Two bits of excellent news for New Zealand’s meat trade with China were announced today: a six-month trial for New Zealand chilled meat exports from 10 plants to the market has been announced and the China-NZ free trade agreement is to be updated.
Minister for Primary Industries Nathan Guy and Trade Minister Todd McClay welcomed a Memorandum of Cooperation, signed during Chinese premier Li Keqiang’s visit to New Zealand today, that allows for the export of chilled meat into China, calling it a big win for exporters.
“This is a fantastic step forward to New Zealand’s red meat sector and a sign of the great relationship we share with China,” says Guy.
The six month trial for chilled sheepmeat, beef and goat meat marks positive progress for New Zealand’s work programme to expand market access to China for a range of New Zealand’s meat products. There is a commitment to seek to expand trade following the trial period.
“Trade in chilled meat will initially involve 10 meat establishments agreed in conjunction with industry. I’m excited that New Zealand’s premium chilled cuts will be enjoyed in high-end restaurants and retailers in China soon.”
The agreement has the potential to be worth hundreds of millions of dollars for New Zealand’s farmers, exporters and the wider economy, says Todd McClay, adding this news follows from the Government’s launch of the Trade Agenda 2030 strategy last week.
“This memorandum is an important step towards meeting our joint target of $30 billion of two-way trade with China by 2030.”
“With great air links to China, exporters have the opportunity to fill returning planes with chilled meat as the demand grows,” says McClay.
China is New Zealand’s second largest market for beef and sheepmeat exports, New Zealand exported around $1.2 billion worth of sheepmeat, beef and offals in the year to end December 2016, a trade that has grown five-fold since 2011. According to Meat Industry Association (MIA) figures, around $525 million worth of frozen sheepmeat was exported to the market, $458 million of frozen beef and $275 million of co-products, including hides and skins, edible offals, tallow, tripe, meat and bone meal and runners and casings.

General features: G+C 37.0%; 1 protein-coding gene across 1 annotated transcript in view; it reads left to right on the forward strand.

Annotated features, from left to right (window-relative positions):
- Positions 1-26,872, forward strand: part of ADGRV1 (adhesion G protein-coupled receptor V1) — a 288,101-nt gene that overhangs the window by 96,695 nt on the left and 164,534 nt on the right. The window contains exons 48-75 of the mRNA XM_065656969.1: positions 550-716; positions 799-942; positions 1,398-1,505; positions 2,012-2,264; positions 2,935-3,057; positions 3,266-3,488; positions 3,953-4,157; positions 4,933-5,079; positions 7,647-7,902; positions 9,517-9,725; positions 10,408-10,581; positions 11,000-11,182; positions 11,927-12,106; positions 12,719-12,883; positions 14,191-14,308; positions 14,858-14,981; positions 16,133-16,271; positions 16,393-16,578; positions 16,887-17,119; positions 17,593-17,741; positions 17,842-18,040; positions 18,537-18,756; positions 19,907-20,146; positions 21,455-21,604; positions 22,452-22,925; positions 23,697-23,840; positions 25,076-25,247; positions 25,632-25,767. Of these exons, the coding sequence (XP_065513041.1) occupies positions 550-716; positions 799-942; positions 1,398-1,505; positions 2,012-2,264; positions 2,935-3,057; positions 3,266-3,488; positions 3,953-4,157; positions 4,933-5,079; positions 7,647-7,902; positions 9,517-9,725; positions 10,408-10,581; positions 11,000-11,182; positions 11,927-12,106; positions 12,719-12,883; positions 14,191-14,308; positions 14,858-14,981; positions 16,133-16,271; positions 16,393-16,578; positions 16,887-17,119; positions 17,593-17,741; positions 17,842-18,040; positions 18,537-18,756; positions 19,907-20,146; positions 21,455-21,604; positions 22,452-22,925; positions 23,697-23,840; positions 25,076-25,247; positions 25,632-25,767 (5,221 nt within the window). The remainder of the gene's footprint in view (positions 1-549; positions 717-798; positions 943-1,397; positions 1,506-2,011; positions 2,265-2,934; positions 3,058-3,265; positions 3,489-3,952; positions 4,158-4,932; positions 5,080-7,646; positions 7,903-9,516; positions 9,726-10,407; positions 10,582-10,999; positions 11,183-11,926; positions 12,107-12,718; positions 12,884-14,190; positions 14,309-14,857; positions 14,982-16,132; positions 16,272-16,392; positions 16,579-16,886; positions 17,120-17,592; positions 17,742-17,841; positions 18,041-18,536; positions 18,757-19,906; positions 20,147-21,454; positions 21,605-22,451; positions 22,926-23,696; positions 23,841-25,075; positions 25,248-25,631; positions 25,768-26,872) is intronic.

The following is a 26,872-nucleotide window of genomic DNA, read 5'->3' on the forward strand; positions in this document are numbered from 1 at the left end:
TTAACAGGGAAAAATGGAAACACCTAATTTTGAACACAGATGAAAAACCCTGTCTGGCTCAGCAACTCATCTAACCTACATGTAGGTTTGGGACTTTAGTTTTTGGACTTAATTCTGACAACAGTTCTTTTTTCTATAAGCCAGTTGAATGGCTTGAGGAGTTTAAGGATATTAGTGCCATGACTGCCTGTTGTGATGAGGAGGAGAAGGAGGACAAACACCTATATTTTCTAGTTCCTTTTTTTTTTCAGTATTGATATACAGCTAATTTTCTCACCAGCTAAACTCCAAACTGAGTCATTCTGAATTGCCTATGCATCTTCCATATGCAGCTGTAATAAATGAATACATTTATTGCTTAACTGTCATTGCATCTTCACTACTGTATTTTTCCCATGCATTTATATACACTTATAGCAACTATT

Onus is on exporters to perform well, says Ritchie
Meat Industry Association (MIA) chief executive Tim Ritchie explains China now accounts for 35 percent of the volume of New Zealand’s total sheepmeat exports, 17 percent of our beef exports and a significant proportion of co-products.
He welcomes the news of the chilled trade opening, which he says will give New Zealand’s higher valued chilled meats a foot in the door of China’s premium retail and foodservice sectors, something that has already been enjoyed by New Zealand’s competitor Australia since it signed its own FTA with China in December 2015. During Premier Li’s visit to that market last week, it was announced that the Australian trial, involving 11 chilled beef and one chilled sheepmeat plant, had now been rolled out.
Ritchie notes the Australians have built up a good trade involving 6,500-7,000 tonnes of chilled beef, reported to be worth A$400 million a year, and now have four times the number of establishments accredited.
“The onus will now be on the New Zealand industry to perform in a way that enables the rollout to occur at the end of our trial,” he says.
Chilled news welcomed by Alliance Group
Alliance Group cooperative has welcomed news of chilled co-operation between the two countries.
David Surveyor, chief executive of Alliance Group, says: “As New Zealand’s largest lamb processor and exporter, we are delighted an agreement has been reached. This is an important first step and great news for New Zealand agriculture.
“Chilled lamb exports to China offer significant opportunities for the co-operative, our farmer shareholders, particularly in the foodservice sector, which is a growing segment of our business and a key part of our strategy to capture more market value.
“Critical to the success of the chilled lamb market to China will be the development of the necessary infrastructure in the country to support our exports.
“Alliance Group has already undertaken extensive trial work with our key in-market partner Grand Farm in preparation for this programme.”
Strong relationship with China
Premier Li Keqiang’s visit is testament to the strong relationship China share with New Zealand, says Guy who also thanked officials from China’s Administration of Quality Supervision, Inspection and Quarantine (AQSIQ) and acknowledged the hard work and close collaboration between AQSIQ and the Ministry for Primary Industries.
Talks between New Zealand and China on an upgrade to the China-NZ FTA will be held in Beijing from 25-27 April. This presents an opportunity to further grow exports in the run up to 2020, ensuring the FTA remains relevant to the modern trade, investment and business relationships between China and New Zealand.